On July 15, nearly half of the state’s 911 call centers faced outages that saw outages for hours.
"There was a capacity issue in the system and it caused a drain of memory in the software which ultimately affected the call handling, the 911 handling, component of the system,” said Bill Youell, the Director of the Division of Statewide Emergency Telecommunications.
AT&T is the state contractor tasked with installing what’s known as a NextGen 911 system that allows users to text to 911, and for the call center to know the precise location of where a 911 call was placed.
State sources told NBC Connecticut that AT&T has since the patched the issue and there have been no problems since July 15.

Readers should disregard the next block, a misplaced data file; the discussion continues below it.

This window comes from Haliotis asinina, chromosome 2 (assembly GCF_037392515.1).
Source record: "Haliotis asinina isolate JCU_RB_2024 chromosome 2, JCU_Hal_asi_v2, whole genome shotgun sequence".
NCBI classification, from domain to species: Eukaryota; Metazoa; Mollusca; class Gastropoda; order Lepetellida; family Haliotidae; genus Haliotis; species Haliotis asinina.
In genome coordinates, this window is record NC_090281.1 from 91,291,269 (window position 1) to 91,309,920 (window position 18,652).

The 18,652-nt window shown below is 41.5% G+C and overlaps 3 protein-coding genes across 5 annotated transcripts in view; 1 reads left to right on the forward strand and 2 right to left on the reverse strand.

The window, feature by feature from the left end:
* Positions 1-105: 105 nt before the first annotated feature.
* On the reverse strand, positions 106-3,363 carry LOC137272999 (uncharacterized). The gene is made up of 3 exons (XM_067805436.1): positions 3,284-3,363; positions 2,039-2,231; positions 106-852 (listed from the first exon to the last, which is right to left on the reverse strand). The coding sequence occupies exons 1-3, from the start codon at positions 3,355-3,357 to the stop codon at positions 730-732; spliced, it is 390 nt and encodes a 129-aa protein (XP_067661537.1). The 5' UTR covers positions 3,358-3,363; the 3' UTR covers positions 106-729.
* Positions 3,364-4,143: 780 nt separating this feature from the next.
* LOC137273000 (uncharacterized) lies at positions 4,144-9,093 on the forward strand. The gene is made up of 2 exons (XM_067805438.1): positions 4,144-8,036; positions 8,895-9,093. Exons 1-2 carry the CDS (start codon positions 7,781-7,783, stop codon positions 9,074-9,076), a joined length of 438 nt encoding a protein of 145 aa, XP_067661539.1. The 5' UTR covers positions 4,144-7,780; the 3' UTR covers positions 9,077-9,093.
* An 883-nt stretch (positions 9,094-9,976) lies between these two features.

New Britain is one of 56 call centers using the new technology.
"They were able to see 911 calls coming in but they couldn't communicate with the caller so they improvised, they took out their own cell phones and started calling folks back,” said Jim Donnelly, the Director of Public Safety Telecommunications for the City of New Britain.
Donnelly says he thinks the new 911 system will be a great system when it’s fully operational and added that he’s not discouraged by one outage.
"This glitch here was a big one but they are actively and aggressively taking steps to do that."
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